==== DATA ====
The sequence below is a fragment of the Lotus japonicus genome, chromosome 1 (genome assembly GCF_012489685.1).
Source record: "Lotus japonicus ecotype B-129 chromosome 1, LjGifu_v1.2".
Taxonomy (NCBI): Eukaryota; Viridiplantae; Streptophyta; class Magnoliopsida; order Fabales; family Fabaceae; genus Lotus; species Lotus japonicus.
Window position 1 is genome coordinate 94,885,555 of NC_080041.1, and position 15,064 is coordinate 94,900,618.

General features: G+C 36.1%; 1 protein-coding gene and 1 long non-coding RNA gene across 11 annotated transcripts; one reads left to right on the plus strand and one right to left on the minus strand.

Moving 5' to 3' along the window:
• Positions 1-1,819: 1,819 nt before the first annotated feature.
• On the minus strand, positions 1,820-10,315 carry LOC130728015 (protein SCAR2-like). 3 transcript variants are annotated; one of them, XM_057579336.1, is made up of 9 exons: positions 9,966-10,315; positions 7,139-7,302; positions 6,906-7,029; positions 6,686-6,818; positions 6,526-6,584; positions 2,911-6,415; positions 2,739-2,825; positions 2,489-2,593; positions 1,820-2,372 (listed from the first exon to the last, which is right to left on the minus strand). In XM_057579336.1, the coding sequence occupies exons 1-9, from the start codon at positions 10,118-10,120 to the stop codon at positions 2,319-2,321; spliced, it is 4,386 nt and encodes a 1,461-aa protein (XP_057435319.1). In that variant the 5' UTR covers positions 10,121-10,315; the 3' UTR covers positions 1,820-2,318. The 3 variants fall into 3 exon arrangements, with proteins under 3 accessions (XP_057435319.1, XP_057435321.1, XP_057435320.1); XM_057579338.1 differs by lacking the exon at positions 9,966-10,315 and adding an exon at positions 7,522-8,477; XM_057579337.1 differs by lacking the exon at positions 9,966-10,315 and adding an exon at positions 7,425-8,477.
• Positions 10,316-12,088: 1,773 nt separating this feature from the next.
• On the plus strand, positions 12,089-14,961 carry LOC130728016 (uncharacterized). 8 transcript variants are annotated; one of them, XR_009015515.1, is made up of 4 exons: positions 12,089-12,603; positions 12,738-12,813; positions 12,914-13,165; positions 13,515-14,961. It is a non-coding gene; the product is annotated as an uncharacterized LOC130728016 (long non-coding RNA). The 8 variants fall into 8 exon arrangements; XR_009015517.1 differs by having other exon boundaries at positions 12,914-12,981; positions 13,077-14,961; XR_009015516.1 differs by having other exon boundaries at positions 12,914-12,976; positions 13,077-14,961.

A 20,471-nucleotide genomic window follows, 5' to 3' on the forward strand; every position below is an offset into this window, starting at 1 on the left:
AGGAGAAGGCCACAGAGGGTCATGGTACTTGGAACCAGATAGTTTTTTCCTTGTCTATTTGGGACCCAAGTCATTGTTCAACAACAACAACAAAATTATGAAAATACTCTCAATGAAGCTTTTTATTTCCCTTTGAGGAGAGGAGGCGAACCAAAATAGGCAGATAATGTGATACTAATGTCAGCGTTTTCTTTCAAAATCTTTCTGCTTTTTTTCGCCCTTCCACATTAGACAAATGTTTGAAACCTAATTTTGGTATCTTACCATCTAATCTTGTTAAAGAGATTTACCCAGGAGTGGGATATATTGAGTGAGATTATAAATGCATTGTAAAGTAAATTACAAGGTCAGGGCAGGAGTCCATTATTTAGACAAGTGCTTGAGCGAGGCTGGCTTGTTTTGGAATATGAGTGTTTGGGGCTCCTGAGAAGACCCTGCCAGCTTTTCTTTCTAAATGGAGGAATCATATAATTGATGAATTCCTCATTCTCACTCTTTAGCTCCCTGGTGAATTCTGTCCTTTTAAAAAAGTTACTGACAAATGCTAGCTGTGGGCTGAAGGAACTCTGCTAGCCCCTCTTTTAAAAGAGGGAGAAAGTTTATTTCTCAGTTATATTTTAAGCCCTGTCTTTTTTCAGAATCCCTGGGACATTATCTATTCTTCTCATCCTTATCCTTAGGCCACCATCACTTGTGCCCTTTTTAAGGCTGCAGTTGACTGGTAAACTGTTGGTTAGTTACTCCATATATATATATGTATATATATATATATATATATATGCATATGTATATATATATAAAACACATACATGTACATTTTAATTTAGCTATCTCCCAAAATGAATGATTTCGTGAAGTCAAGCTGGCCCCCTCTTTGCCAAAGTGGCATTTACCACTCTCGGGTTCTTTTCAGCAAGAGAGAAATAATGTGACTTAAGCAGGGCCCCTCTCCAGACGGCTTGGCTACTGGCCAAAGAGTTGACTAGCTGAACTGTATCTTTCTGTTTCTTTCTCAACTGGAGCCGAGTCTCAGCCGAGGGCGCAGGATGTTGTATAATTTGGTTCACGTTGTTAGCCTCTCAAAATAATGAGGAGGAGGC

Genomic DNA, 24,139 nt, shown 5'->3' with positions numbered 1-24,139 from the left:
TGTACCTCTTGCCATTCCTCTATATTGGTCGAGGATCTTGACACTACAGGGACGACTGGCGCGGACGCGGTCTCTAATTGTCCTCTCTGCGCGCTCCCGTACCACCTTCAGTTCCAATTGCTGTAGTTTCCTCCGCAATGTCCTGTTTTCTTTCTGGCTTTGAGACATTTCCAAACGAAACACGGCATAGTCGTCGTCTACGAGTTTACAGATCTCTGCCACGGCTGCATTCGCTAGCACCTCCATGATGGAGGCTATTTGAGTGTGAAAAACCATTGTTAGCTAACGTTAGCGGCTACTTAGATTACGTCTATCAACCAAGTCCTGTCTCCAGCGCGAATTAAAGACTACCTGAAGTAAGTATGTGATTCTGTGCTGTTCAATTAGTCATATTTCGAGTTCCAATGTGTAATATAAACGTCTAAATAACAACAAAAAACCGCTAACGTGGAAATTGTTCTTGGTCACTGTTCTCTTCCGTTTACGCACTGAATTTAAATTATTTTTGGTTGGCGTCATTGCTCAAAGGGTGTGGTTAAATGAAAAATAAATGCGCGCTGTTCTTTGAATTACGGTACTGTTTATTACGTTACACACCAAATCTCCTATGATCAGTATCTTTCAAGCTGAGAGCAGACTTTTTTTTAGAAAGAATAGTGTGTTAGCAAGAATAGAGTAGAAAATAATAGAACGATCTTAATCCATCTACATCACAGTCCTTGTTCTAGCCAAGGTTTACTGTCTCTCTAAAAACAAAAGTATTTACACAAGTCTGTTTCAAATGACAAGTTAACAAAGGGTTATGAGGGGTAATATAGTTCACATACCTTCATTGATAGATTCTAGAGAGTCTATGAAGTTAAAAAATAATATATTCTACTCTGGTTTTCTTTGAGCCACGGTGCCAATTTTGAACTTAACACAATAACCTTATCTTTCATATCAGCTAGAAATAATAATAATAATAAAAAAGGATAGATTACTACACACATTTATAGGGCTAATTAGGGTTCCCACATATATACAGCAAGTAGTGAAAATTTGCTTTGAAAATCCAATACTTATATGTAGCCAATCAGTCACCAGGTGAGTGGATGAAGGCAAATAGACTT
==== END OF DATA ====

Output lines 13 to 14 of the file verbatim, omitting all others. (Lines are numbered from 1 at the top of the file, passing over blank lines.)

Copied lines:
Genomic DNA, 24,139 nt, shown 5'->3' with positions numbered 1-24,139 from the left:
TGTACCTCTTGCCATTCCTCTATATTGGTCGAGGATCTTGACACTACAGGGACGACTGGCGCGGACGCGGTCTCTAATTGTCCTCTCTGCGCGCTCCCGTACCACCTTCAGTTCCAATTGCTGTAGTTTCCTCCGCAATGTCCTGTTTTCTTTCTGGCTTTGAGACATTTCCAAACGAAACACGGCATAGTCGTCGTCTACGAGTTTACAGATCTCTGCCACGGCTGCATTCGCTAGCACCTCCATGATGGAGGCTATTTGAGTGTGAAAAACCATTGTTAGCTAACGTTAGCGGCTACTTAGATTACGTCTATCAACCAAGTCCTGTCTCCAGCGCGAATTAAAGACTACCTGAAGTAAGTATGTGATTCTGTGCTGTTCAATTAGTCATATTTCGAGTTCCAATGTGTAATATAAACGTCTAAATAACAACAAAAAACCGCTAACGTGGAAATTGTTCTTGGTCACTGTTCTCTTCCGTTTACGCACTGAATTTAAATTATTTTTGGTTGGCGTCATTGCTCAAAGGGTGTGGTTAAATGAAAAATAAATGCGCGCTGTTCTTTGAATTACGGTACTGTTTATTACGTTACACACCAAATCTCCTATGATCAGTATCTTTCAAGCTGAGAGCAGACTTTTTTTTAGAAAGAATAGTGTGTTAGCAAGAATAGAGTAGAAAATAATAGAACGATCTTAATCCATCTACATCACAGTCCTTGTTCTAGCCAAGGTTTACTGTCTCTCTAAAAACAAAAGTATTTACACAAGTCTGTTTCAAATGACAAGTTAACAAAGGGTTATGAGGGGTAATATAGTTCACATACCTTCATTGATAGATTCTAGAGAGTCTATGAAGTTAAAAAATAATATATTCTACTCTGGTTTTCTTTGAGCCACGGTGCCAATTTTGAACTTAACACAATAACCTTATCTTTCATATCAGCTAGAAATAATAATAATAATAAAAAAGGATAGATTACTACACACATTTATAGGGCTAATTAGGGTTCCCACATATATACAGCAAGTAGTGAAAATTTGCTTTGAAAATCCAATACTTATATGTAGCCAATCAGTCACCAGGTGAGTGGATGAAGGCAAATAGACTT